Imagine the most efficient salesperson at your favorite store and how well they predict just what you would like to buy. Now imagine the same efficient salesperson, except it’s not just you she knows about — she knows about thousands like you and helps each of those yous with just as much precision. That’s an exceptionally watered down, oversimplified version of what personalization and AI mean to the ecommerce world. And if you’re competing with the Amazons of the world, that clever algorithm is your best friend. It isn’t good enough to be the one with the best products. Not anymore, at least. You also need to ensure that your products are easily discoverable as well. Advanced machine learning and intelligent algorithms capable of understanding and predicting shopper behaviour make this possible. But the challenge lies in incorporating that intelligence while understanding that you’re dealing with real human beings just like you, who think like you and shop like you. How can we ensure machines are clever enough to be just the right amount human? The Real Deal About Personalization Brands that create personalized experiences — through AI and other advanced technology, see a six to ten percent increase in revenue as per research conducted by Boston Consulting Group. 1:1 personalization akin to what Amazon and the other big players boast of require heaps of data about each individual customer. However, such targeted personalization only works for under 25% of the shoppers. And even for those shoppers, a simple change in behaviour or device would impact the recommendations they would see. What is possible — for the remaining 75% and a vast majority of online shoppers, is personalization based on segmentation. Understanding aspects of shopper behaviour such as where they are located, their device preference, number of visits to the site etc. help understand what products would make most sense to them. Help Shoppers Find What They’re Looking For I’ve often heard the word ‘intent’ pop up in marketing discussions. It made me wonder about intent in the context of ecommerce and what it would mean for an online retailer. After some soul-searching and stares-out-of-the-window, I arrived at an interesting analogy. Strong search is the clever merchandiser’s attractive window display, relevant recommendations are the capable salesperson’s suggestions, and easy navigation are the broad comfortable aisles you amble through in a brick-and-mortar store. Successfully recreating that experience online is what decoding customer intent is all about. Online retailers need to ask themselves two questions:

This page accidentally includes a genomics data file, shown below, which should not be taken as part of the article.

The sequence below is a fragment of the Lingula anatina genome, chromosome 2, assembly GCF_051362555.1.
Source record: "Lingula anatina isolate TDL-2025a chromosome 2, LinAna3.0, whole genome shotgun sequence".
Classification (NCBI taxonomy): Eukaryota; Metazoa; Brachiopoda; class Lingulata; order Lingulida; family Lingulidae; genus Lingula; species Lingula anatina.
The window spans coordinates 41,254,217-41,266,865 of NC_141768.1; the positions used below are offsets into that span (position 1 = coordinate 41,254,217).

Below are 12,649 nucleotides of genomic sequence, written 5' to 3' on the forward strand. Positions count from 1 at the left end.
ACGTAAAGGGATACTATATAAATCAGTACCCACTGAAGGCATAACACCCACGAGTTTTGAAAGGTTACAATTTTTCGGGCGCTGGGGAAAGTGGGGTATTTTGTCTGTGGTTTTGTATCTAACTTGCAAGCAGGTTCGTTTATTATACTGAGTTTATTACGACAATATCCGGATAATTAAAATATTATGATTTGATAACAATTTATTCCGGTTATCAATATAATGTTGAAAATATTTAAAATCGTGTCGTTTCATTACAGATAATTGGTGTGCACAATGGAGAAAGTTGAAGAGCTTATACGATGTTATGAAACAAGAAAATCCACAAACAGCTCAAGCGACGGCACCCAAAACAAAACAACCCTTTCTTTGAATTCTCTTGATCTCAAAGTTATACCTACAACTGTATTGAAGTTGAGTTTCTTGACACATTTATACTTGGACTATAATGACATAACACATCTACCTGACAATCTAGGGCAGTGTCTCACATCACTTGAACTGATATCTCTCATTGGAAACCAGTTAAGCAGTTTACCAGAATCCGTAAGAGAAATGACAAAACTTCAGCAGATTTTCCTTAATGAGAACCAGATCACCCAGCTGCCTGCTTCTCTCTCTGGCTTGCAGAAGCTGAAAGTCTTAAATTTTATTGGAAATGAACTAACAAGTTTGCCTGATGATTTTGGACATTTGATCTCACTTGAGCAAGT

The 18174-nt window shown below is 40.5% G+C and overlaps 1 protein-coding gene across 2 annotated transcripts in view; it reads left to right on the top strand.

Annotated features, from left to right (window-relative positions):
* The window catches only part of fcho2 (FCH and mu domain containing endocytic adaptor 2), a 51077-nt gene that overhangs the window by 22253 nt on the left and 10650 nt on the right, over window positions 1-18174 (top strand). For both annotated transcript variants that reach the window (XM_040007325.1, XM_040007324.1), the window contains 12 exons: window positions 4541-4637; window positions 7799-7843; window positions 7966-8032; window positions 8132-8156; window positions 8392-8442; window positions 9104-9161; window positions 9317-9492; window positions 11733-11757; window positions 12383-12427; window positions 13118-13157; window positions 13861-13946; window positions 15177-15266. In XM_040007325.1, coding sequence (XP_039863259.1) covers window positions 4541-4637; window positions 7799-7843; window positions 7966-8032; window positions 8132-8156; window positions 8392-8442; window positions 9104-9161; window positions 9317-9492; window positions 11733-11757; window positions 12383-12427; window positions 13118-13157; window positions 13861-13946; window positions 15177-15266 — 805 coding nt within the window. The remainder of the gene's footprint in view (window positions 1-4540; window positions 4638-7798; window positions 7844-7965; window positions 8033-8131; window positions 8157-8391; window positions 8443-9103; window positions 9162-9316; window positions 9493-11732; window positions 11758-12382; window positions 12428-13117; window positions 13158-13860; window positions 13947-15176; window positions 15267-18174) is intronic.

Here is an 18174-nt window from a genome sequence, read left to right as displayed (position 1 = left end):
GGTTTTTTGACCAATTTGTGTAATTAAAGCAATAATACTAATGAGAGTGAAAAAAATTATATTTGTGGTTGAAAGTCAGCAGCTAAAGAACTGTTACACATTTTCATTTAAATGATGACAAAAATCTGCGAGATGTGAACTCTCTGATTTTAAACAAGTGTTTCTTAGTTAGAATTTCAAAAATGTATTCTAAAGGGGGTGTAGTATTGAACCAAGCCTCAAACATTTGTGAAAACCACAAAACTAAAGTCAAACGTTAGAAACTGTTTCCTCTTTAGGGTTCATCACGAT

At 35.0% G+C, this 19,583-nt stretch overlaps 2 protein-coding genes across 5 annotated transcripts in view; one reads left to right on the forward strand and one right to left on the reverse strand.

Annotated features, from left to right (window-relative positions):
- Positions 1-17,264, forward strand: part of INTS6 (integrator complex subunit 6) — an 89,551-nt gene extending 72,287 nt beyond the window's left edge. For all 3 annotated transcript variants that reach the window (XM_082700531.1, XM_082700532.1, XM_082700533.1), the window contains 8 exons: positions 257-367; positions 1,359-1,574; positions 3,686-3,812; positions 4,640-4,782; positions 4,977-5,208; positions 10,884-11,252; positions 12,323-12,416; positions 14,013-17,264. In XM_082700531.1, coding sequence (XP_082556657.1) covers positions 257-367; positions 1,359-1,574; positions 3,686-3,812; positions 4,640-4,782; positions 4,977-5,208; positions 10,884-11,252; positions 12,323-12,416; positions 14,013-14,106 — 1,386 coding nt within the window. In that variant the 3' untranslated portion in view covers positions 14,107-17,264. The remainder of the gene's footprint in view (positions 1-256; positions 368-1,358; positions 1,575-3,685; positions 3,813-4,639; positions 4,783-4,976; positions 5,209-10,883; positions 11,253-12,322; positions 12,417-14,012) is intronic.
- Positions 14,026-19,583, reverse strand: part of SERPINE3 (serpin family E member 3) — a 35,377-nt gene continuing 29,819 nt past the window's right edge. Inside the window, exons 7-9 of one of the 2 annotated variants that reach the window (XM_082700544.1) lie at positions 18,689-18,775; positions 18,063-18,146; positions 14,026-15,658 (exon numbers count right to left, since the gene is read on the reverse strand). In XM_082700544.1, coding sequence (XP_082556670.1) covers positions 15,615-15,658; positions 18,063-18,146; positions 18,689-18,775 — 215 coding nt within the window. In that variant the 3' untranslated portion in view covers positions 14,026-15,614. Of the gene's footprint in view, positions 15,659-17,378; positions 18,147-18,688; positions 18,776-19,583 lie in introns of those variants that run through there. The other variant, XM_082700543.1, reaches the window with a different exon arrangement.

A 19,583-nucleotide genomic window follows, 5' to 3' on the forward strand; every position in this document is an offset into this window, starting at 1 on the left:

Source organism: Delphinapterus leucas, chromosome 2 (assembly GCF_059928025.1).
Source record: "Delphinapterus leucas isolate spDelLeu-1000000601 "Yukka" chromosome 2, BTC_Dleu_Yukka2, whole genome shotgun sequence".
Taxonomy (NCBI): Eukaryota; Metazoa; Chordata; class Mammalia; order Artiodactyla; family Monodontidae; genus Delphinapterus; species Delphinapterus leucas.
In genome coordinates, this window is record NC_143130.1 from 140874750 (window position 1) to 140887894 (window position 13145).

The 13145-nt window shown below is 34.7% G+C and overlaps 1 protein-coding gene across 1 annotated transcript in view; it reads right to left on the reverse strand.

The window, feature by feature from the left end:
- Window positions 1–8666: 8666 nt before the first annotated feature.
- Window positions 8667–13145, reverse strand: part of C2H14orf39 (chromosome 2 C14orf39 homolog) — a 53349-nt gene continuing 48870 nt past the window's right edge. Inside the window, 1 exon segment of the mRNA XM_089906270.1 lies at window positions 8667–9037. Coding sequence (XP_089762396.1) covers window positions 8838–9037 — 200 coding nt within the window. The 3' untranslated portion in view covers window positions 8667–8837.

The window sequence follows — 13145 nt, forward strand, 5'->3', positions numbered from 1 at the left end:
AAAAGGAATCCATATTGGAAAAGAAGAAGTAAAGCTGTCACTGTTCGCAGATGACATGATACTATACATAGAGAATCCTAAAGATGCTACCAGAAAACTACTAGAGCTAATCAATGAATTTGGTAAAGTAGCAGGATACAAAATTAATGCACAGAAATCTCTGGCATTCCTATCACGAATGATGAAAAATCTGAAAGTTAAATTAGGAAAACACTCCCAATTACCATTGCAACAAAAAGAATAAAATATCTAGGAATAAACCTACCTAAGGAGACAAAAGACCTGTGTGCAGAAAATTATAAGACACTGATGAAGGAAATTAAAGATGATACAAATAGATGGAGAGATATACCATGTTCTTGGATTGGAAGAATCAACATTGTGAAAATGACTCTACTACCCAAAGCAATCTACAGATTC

or and Machine.
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- How well can I gauge intent when a customer lands up on my site?
- How well am I able to cater to the perceived intent of the customer?